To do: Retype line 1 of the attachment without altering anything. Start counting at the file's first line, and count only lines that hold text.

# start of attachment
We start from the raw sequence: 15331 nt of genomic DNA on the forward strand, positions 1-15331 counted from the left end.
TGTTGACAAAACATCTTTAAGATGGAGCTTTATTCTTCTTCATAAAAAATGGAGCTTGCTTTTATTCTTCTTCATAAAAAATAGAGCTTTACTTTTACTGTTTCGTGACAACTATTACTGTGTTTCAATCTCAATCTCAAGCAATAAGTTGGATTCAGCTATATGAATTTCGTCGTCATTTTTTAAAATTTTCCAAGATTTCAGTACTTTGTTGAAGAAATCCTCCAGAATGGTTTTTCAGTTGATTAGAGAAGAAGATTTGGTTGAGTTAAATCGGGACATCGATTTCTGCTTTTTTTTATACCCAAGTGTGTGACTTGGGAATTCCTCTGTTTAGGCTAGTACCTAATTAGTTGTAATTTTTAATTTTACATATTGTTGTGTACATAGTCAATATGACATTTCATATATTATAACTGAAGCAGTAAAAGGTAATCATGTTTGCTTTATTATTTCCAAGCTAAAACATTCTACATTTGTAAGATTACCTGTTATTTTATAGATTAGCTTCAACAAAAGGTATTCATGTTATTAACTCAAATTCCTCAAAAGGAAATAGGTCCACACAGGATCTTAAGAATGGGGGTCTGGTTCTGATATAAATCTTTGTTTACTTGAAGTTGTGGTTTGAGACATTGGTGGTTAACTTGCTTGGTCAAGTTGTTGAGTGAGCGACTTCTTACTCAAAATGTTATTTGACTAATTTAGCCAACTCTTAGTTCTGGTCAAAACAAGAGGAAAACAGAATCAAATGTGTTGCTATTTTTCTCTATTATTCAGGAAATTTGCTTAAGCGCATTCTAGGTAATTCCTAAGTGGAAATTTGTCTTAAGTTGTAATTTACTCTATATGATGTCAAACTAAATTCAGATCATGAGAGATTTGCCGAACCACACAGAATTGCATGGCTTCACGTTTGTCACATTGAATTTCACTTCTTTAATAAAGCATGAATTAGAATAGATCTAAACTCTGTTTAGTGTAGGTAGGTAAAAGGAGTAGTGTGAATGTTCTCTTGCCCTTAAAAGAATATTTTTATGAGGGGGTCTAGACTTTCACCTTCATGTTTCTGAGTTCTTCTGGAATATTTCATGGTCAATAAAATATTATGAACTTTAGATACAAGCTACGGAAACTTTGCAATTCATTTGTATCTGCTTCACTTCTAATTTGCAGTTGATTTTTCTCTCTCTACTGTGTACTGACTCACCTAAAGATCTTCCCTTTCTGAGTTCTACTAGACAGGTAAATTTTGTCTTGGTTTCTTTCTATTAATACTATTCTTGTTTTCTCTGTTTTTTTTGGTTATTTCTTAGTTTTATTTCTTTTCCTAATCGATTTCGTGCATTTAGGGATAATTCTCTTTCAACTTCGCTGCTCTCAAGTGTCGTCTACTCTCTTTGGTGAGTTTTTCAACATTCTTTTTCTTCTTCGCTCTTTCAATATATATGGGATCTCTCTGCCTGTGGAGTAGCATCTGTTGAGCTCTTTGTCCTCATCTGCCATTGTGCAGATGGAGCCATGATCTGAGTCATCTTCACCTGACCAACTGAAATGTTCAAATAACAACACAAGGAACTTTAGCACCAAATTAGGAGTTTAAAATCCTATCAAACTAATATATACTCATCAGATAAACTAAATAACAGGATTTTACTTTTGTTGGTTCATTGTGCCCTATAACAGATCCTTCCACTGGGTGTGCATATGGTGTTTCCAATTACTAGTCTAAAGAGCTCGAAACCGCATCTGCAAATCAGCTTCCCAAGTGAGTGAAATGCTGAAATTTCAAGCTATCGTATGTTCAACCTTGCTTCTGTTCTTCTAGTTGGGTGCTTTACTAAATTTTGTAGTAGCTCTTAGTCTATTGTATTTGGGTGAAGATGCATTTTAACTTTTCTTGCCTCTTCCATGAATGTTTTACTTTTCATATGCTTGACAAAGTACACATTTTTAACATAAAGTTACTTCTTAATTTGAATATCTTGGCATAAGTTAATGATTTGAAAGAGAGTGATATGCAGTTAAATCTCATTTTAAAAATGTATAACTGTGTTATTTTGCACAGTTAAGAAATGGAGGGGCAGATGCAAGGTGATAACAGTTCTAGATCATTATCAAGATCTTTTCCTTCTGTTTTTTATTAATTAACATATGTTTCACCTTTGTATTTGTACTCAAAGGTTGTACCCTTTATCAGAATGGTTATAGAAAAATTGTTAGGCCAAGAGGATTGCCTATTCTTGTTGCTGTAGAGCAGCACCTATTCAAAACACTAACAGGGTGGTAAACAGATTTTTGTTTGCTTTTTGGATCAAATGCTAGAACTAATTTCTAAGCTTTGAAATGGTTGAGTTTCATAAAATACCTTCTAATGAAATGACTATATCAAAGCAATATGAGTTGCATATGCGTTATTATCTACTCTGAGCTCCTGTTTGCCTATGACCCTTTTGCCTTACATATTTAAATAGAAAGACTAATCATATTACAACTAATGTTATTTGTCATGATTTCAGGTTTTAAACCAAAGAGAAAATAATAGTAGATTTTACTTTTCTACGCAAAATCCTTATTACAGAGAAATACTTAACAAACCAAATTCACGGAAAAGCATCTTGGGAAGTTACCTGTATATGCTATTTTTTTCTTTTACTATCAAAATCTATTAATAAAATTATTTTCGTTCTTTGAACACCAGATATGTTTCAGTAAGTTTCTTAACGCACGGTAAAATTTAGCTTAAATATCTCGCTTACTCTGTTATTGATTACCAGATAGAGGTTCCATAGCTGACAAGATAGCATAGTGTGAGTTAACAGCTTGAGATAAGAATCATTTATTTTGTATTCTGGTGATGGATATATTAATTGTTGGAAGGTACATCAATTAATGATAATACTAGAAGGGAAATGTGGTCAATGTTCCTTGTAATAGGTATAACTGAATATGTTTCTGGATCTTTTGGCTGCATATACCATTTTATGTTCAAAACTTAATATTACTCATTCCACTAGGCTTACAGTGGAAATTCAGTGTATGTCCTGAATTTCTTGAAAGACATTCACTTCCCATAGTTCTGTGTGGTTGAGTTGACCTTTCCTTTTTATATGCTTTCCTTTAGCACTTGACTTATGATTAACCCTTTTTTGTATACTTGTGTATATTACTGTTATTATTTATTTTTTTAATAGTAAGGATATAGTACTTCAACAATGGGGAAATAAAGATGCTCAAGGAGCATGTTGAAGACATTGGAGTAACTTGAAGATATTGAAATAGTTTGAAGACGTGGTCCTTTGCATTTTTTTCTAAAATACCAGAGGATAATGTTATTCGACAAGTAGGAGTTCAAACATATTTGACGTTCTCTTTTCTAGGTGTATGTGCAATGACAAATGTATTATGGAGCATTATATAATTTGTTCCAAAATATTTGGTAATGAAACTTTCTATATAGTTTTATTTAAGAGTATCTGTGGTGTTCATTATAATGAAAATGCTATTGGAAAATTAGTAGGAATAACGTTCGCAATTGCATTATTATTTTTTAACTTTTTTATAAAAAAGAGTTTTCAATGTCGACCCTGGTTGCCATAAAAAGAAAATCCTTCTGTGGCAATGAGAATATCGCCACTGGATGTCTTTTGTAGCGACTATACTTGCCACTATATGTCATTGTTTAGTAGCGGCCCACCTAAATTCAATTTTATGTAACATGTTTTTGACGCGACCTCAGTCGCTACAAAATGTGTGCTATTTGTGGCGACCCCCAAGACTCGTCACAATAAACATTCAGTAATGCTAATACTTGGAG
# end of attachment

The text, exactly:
We start from the raw sequence: 15331 nt of genomic DNA on the forward strand, positions 1-15331 counted from the left end.